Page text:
Kurdish Conflicts in Turkey

Kurdish Conflicts in Turkey

The struggle against the militant-separatist Kurdish Workers’ Party (PKK ; founded 1978) in Southeast Anatolia and its retreat in northern Iraq and its ongoing guerrilla campaigns was waged with great severity in 1984 / 93-99. Nevertheless, the Kurds’ demands for autonomy in southeastern Anatolia remained the greatest domestic political problem. The high treason trial against PKK General Secretary A. Öcalan, who was arrested in Kenya in February 1999 and brought to Turkey shook Turkey. The original death sentence (1999) for “separatism and the establishment of a terrorist organization” was finally commuted to life imprisonment in 2002 after a ruling by the European Court of Justice. As a result, a peaceful solution to the Kurdish conflict in Turkey seemed in sight: the declaration of renunciation of violence and the withdrawal of the PKK from Turkey in 1999 was followed by the officially declared reorganization into a political party (including renaming in 2002). Fore more information about Turkey and Middle East, please visit Cancermatters.

From 2004 onwards, Kurdish organizations repeatedly carried out terrorist attacks, among other things. on tourist destinations; at the same time, the fighting between the Turkish military and the PKK, which is again operating under its old name, intensified. The government took military action against the PKK in northern Iraq, among other places, and tried to deprive it of its breeding ground by investing billions in the infrastructure and social networks of the Kurdish regions.

In 2009, the government propagated a course of “democratic opening” which also aimed at resolving the Kurdish conflict. Nevertheless, on December 11, 2009, the Kurdish Party for a Democratic Society (DTP) was banned by the constitutional court. The decision was perceived at home and abroad as a setback for opening up to the Kurds. On November 1, 2010, the imprisoned PKK leader A. Öcalan declaredthat he was holding talks with the government about a peace solution. Nevertheless, there were heavy fighting between the Turkish army and the PKK in 2011 and 2012. Unlike in previous years, when the PKK had opted for guerrilla tactics, it now tried to control areas for longer. In 2012 she was able to hold some villages near the Iraqi border for weeks. Observers attributed the rise of the PKK to the civil war in Syria, where a sister organization of the PKK had taken control of part of the border areas. Ocalan announced in March 2013 a ceasefire and the withdrawal of PKK fighters from Turkey. In return, the government promised measures to improve the situation of the Kurds. The reform package presented on September 30, 2013, according to which z. B. was allowed to be taught in private schools in the Kurdish language, but disappointed the Kurds.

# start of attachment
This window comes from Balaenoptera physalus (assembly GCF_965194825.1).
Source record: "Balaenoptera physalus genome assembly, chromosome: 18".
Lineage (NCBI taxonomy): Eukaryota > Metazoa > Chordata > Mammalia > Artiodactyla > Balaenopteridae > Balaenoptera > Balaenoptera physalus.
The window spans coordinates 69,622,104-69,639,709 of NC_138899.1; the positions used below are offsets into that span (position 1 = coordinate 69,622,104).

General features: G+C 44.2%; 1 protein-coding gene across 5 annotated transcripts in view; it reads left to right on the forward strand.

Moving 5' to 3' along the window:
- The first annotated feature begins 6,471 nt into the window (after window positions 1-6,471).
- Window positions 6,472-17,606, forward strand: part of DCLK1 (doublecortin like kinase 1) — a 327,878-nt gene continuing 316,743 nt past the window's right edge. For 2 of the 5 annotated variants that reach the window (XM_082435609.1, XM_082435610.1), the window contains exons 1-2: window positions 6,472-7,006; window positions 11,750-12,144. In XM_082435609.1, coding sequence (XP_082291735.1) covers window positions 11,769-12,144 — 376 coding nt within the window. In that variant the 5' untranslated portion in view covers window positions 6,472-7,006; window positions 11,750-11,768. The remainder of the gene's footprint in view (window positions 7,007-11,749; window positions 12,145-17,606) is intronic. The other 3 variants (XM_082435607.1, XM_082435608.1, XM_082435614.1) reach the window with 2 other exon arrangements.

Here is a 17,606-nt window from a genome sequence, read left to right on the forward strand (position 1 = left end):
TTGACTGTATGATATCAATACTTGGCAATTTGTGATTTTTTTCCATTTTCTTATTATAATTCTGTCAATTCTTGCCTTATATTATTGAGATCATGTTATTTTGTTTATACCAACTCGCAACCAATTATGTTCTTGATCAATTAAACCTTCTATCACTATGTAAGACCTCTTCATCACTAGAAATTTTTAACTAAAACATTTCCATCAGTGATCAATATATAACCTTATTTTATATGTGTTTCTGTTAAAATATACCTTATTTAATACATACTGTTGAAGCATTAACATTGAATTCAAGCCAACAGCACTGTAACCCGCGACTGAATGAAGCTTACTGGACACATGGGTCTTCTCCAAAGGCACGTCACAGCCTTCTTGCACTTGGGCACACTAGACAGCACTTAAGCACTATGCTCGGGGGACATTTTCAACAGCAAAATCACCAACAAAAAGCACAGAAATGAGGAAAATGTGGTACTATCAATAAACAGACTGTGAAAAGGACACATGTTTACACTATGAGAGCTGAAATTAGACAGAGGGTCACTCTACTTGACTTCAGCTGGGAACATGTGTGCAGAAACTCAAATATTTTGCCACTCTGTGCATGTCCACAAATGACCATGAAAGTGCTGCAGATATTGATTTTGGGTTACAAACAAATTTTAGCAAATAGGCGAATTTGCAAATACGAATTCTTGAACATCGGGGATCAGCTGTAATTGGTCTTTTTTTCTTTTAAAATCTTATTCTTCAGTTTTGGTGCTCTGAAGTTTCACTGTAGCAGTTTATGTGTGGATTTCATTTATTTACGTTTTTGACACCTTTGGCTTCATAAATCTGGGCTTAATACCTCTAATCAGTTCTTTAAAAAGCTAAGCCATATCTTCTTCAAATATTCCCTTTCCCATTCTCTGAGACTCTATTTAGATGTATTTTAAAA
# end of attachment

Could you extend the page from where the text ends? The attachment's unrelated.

The sloppy Turkish stance on the fight by Kurdish militias against the terrorist organization Islamic State (IS) in Syria led to a heavy burden on the peace process from 2014 onwards. Tens of thousands of Kurds fled to Turkey before IS units were advancing to the Syrian border town of Kobane in autumn 2014. Parliament gave the government the mandate to counter terrorist groups in Syria and Iraq, but there was no military intervention. All over the country, Kurds protested against the lack of help for the Kurdish defenders of Kobane, who are allied with the PKK. For the first time since the 2013 ceasefire, the Air Force bombed PKK positions again. On July 28, 2015, President Erdoğan declared the peace process with the PKK is over. In the period that followed, the clashes escalated in the south-east of the country. The security forces took action against the PKK with great severity. There were numerous fatalities and considerable destruction in the cities. The conflict also claimed civilian victims.

In autumn 2016, Erdoğan deposed 93 HDP mayors in the Kurdish regions in southeast Turkey and placed the cities under forced administration. HDP boss Selahattin Demirtaș was arrested and sentenced to four years and eight months in prison in September 2018 for terrorist propaganda, which an appeals court upheld in December 2018.

HDP candidates who prevailed in the local elections in 2019 in Kurdish areas were partially deprived of their victory. The AKP candidates placed second were used in their place.

In May 2019, thousands of Kurdish prisoners ended their hunger strike, some of which had been going on since November 2018, against the prison conditions of PKK leader Öcalan . Öcalan , who has been in solitary confinement for 20 years, was allowed to see his brother and his lawyers again for the first time in early 2019.

Erdoğan’s goal in southeastern Turkey as well as in northern Iraq and northern Syria was to prevent the formation of an autonomous Kurdish area.

Kurdish Conflicts in Turkey